Review: ‘Cesar’s Last Fast’ focuses on the myth, not the man


The documentary “Cesar’s Last Fast” covers much the same ground as the dramatized “Cesar Chavez” released last month. Both center on the labor leader who in the 1960s helped to form the United Farm Workers union, organize the California grape workers’ strike and foment a nationwide boycott of table grapes.

Although “Cesar’s Last Fast” extends the coverage by two decades, the same criticisms lodged against “Cesar Chavez” are applicable here: Richard Ray Perez’s documentary concerns the myth more than the man.

Perez has made a commendable effort rounding up archival footage, photographs and interviewees. To his credit, he does intimate that Chavez was not without failings. Chavez’s particular set of leadership skills served him better as a revolutionary than as a honcho. Once the union had attained its hard-fought contracts with as many as 200 farms and 70,000 workers, it unraveled amid internal and external conflicts. Interviews with present-day grape pickers in the epilogue indicate that Chavez’s causes persist.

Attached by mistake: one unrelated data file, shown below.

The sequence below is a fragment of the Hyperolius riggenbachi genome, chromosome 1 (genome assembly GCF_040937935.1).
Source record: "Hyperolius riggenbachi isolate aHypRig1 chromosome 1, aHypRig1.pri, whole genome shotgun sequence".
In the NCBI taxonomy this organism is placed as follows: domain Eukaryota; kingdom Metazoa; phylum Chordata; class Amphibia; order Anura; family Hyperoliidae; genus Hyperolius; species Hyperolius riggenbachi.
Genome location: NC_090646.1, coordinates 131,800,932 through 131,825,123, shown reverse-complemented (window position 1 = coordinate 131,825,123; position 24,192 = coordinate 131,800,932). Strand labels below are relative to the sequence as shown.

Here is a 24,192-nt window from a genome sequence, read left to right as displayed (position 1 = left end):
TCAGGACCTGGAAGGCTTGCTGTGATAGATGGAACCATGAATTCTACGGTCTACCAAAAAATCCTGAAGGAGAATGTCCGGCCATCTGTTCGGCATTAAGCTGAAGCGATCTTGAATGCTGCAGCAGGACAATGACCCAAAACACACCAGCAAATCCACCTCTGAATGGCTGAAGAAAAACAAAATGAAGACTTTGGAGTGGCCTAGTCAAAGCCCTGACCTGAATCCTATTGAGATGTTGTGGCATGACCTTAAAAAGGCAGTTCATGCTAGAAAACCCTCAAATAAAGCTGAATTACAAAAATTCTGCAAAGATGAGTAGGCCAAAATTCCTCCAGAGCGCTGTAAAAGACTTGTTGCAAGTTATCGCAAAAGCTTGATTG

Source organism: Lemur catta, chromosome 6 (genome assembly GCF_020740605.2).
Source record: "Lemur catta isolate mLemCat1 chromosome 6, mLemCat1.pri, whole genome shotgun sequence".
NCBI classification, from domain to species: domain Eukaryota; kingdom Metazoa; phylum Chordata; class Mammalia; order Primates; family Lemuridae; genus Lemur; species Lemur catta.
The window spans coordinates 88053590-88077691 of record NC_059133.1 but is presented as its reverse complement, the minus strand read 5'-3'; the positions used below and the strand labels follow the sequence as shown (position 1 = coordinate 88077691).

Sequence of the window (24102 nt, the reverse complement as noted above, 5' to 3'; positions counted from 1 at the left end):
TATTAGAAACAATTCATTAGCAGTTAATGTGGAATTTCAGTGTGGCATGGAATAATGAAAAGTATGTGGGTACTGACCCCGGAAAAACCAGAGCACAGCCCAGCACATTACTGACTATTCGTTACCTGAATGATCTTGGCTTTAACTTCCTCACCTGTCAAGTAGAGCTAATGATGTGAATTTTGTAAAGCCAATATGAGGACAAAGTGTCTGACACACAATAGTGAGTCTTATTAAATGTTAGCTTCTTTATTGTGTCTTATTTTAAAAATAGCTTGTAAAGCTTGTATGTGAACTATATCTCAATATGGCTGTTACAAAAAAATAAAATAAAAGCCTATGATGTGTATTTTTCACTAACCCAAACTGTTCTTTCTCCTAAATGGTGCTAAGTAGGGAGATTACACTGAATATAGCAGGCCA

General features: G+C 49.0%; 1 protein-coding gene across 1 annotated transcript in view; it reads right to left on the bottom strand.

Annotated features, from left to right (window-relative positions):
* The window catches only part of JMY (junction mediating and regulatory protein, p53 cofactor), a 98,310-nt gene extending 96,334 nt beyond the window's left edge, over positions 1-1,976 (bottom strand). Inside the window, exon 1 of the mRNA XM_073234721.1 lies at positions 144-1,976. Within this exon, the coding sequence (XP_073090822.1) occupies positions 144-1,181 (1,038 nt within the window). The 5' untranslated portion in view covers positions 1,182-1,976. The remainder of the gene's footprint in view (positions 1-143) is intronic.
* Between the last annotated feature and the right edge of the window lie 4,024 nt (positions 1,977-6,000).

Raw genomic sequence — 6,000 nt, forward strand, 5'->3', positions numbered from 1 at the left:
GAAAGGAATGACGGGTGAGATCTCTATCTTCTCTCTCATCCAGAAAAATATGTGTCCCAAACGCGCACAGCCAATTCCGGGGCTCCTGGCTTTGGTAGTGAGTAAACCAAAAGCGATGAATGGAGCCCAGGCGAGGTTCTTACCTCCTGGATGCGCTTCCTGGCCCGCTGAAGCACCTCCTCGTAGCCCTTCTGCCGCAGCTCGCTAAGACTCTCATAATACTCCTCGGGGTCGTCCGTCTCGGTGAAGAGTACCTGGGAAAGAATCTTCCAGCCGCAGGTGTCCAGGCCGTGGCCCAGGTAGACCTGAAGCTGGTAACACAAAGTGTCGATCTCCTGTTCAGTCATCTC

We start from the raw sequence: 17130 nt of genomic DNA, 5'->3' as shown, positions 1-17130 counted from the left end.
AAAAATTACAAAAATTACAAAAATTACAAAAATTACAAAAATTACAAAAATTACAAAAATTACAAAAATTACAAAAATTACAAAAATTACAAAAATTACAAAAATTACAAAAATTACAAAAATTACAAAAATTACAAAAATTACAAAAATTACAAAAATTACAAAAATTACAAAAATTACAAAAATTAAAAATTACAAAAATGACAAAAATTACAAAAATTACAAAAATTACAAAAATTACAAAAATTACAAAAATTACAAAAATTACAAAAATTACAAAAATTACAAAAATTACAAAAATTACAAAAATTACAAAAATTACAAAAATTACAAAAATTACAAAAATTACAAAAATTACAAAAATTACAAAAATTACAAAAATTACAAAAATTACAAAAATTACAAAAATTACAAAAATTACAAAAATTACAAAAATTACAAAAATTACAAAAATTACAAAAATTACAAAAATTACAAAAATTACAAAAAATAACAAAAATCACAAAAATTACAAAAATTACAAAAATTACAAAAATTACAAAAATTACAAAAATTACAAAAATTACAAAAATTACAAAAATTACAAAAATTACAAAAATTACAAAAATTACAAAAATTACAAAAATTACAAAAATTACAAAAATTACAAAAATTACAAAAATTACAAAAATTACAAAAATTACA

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In focusing on Chavez’s 36-day hunger strike, though, the film renders his convictions and the cultural forces mere footnotes. The higgledy-piggledy timeline also yields little insight. The interviewees — consisting mostly of Chavez’s family and former associates — don’t provide sufficient perspective on the physical toll of the prolonged fast that constitutes the film’s focal point.


“Cesar’s Last Fast”

MPAA rating: None

Running time: 1 hour, 40 minutes.

Playing: At Laemmle’s Playhouse 7, Pasadena.

CORRECTED: An earlier version of this post contained an incorrect byline for Sheri Linden.